Their individuality was disregarded because in order to legitimise our theft of their lives, their joy and their purpose in this world, in order to attempt to justify our brutal manipulation of their reproductive systems and our forcible destruction of their relationships as we mutilate and murder their babies, we refuse to recognise them as moral persons, as the sentient beings that science has declared them to be. We give them numbered or coded tags, punching holes in their fragile ears to attach these, or we notch their tender ears with nicks, cuts and shapes to signify our cataloguing of the walking dead as our resources. And ever the jokers, some find amusement at those who chortle that they ‘never give a name to anything I’m going to eat’.
Personhood and individuality
Part of becoming vegan is the recognition of others as sentient individuals with the right not to be commodified and regarded as resources by other sentient individuals in the absence of any morally justifiable necessity.
This quote by Joanna Lucas of the Peaceful Prairie Sanctuary eloquently encapsulates my horror and the reason for the ever-present sadness of being vegan,
‘We know things about her that no one should ever know, or want to know, about a fellow being – the sight of her flayed body, the weight of her severed thigh, the taste of her burned, bone-punctured flesh, the charred crunch of her fractured ribs, the flavor of her spilled marrow, the taste, texture and flavor of every aspect of her despair, degradation and defeat.
We know every detail of what we have forced her to be – an object to consume and excrete. What we don’t know, what we don’t want to know, is what we must know if we are to restore our own humanity: who she is.’
Which means, in essence, that every hour that ticks by, millions of helpless innocents are dying in gore and agony, whimpering and screaming in fear and horror. At this moment. Now. And now. Begging for mercy now. Billions more are facing the interminable hell that is the existence forced upon them for our selfish indulgence.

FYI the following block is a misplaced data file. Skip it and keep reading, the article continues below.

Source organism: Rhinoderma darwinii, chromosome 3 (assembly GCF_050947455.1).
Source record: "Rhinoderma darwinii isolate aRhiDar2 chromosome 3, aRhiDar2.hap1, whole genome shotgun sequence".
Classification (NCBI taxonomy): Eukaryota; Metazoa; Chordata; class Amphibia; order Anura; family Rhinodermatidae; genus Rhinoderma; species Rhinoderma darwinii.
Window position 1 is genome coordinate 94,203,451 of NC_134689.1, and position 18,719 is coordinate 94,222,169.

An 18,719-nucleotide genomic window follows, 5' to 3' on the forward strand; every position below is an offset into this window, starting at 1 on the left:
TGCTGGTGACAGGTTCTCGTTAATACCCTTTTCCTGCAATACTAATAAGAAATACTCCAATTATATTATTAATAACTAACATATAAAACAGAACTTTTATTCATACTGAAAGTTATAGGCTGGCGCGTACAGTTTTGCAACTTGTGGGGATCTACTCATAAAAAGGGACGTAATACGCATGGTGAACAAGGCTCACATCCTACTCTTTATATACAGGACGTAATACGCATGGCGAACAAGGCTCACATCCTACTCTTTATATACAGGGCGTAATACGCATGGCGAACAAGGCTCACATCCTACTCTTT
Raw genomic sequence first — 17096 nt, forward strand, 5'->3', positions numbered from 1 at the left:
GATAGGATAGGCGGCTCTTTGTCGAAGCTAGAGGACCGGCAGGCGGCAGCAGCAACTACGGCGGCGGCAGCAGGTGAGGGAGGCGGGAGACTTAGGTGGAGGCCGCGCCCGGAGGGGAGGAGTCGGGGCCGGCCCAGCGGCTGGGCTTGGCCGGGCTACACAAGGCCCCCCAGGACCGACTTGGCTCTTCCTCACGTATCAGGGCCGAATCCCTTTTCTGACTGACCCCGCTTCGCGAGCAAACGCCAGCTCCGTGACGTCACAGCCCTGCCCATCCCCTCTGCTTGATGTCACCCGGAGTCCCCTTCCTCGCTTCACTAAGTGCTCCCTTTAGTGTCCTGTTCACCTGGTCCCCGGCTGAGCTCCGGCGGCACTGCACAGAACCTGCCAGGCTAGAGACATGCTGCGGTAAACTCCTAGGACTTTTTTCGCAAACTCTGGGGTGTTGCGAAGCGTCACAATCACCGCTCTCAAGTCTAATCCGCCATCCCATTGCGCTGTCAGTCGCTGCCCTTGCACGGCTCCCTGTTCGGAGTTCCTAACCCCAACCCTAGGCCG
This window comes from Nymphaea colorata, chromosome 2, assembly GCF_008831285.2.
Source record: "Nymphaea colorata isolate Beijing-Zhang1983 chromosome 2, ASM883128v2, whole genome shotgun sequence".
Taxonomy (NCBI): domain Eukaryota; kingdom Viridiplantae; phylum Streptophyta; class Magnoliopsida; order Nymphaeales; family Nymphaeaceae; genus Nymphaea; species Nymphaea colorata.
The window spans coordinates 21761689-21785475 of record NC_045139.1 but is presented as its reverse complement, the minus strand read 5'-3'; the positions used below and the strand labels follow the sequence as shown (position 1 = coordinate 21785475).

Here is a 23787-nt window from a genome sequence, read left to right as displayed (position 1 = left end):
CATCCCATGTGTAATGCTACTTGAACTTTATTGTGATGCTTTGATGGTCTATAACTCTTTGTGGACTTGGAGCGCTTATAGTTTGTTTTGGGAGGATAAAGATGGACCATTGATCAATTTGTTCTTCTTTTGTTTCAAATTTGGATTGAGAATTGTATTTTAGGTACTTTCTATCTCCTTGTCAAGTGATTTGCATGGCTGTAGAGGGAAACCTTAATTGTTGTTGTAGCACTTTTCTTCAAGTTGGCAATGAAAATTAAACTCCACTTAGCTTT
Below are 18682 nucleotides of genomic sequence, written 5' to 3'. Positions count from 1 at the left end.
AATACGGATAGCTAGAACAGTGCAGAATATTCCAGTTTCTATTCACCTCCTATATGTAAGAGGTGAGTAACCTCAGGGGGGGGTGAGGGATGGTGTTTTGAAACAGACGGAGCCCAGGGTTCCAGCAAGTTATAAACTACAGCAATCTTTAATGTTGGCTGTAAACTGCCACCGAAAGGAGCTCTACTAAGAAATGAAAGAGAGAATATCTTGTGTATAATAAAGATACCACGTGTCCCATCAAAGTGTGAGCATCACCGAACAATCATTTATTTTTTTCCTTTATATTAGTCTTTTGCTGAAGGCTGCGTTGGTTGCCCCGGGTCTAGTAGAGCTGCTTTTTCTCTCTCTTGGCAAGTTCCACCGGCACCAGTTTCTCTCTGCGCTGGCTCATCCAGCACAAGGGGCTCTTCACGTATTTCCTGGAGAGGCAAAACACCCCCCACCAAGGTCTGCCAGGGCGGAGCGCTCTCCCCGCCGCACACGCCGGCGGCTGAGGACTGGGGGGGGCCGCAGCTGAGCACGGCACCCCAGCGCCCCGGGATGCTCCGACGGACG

So what’s the rush?
For millions there is no time left, their only lives that they value as I do mine and you do yours, are being wrenched from them as I write, their blood spilling through gashed throats onto killing floors everywhere. No respected resting places await their last remains, only a supermarket shelf, the casual, thoughtless convenience of a soon forgotten meal, digestion and excrement. That will be the epitaph of these mothers, fathers, sisters, brothers, sons and daughters.
So when you wonder why I keep going ON, it’s because no matter how much flak vegans have to take, it’s nothing compared to what the sweet and vulnerable victims of nonvegan choices are suffering, and will continue to suffer until all ears hear the vegan message.
We say we want a peaceful world, we say we hate violence, we say we hate cruelty. Great. Let’s walk the walk and live those values by taking violence off our plates, by refusing to support the culturally accepted view that might makes right.
Be vegan. Now.”
The above essay was posted and shared with permission by a friend named Mary. I wrote the title and added the photo.